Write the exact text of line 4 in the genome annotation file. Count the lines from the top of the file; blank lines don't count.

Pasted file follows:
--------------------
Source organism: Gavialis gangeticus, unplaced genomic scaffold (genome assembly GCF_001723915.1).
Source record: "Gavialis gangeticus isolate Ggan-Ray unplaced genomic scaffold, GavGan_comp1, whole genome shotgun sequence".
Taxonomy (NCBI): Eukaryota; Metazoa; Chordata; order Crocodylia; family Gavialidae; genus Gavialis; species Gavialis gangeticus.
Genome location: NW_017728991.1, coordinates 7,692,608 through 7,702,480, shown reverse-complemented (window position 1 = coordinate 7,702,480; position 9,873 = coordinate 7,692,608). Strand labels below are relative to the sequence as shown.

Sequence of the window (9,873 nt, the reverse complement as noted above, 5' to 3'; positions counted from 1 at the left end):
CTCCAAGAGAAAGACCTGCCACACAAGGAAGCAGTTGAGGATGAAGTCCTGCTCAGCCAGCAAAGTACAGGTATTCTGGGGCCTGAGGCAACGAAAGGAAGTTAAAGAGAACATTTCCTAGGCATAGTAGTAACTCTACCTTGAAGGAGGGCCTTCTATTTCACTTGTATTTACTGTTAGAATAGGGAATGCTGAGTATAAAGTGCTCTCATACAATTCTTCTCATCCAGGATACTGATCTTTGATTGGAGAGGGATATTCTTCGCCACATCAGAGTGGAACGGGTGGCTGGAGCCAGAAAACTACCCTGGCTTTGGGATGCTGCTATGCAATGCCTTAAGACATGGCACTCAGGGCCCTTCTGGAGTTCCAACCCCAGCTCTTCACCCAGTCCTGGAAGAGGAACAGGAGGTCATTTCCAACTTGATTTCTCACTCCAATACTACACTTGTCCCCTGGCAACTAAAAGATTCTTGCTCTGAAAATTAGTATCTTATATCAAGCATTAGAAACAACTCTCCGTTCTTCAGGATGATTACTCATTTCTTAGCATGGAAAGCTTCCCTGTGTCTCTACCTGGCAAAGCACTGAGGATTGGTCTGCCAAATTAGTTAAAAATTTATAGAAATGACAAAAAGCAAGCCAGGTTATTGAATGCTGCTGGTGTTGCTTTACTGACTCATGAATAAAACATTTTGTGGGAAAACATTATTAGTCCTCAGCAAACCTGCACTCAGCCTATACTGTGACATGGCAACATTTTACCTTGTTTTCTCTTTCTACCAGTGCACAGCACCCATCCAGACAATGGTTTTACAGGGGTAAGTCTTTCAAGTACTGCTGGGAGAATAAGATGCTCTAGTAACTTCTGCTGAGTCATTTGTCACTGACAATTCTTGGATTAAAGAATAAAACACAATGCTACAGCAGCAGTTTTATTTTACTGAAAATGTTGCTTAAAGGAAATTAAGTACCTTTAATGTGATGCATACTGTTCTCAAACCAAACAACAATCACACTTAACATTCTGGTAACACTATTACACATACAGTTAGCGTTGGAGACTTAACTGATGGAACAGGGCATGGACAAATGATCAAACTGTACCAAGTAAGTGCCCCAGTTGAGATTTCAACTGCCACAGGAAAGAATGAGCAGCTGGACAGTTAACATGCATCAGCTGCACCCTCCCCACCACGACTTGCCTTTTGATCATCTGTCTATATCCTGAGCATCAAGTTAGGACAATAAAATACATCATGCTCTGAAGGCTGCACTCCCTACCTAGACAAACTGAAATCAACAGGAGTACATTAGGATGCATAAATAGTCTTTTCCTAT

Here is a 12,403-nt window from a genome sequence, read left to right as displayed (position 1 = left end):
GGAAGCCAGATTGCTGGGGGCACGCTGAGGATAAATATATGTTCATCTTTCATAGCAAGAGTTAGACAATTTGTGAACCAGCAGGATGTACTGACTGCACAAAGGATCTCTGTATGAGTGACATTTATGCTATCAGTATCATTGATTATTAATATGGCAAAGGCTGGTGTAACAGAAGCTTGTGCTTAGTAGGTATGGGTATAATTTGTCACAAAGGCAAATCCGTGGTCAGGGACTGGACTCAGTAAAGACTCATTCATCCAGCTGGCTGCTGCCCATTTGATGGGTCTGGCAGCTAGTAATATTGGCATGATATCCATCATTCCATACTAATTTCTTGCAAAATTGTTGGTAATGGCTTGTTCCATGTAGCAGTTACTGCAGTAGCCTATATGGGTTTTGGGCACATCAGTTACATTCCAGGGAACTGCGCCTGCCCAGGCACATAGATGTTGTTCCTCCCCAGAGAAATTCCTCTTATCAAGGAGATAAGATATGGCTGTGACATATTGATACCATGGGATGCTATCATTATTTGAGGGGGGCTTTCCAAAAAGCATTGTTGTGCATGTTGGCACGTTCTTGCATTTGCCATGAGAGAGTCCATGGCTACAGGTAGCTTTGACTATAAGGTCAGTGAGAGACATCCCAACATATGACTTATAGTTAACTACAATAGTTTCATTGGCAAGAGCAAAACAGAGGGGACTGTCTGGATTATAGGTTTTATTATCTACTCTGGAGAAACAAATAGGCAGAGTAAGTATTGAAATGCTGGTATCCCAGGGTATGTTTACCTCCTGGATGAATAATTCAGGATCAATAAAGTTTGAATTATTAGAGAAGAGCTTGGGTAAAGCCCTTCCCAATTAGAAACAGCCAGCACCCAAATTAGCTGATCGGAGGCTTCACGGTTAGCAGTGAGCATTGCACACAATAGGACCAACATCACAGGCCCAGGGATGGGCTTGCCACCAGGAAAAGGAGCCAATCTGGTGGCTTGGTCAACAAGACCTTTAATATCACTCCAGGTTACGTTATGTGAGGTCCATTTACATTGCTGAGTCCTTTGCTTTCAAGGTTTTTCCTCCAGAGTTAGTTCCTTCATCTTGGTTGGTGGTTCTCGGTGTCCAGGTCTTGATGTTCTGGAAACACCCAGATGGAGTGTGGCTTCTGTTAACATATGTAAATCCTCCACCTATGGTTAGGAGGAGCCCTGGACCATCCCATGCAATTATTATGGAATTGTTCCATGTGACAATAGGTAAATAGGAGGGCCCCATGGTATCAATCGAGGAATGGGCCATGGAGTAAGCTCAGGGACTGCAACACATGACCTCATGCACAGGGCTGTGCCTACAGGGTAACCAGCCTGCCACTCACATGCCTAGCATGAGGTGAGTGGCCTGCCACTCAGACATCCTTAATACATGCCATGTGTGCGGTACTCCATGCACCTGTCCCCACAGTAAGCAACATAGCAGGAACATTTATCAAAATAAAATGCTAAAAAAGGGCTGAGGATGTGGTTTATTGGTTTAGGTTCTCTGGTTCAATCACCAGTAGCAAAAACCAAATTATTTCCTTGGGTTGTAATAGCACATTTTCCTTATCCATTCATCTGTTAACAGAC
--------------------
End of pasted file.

Genome location: NW_017728991.1, coordinates 7,692,608 through 7,702,480, shown reverse-complemented (window position 1 = coordinate 7,702,480; position 9,873 = coordinate 7,692,608). Strand labels below are relative to the sequence as shown.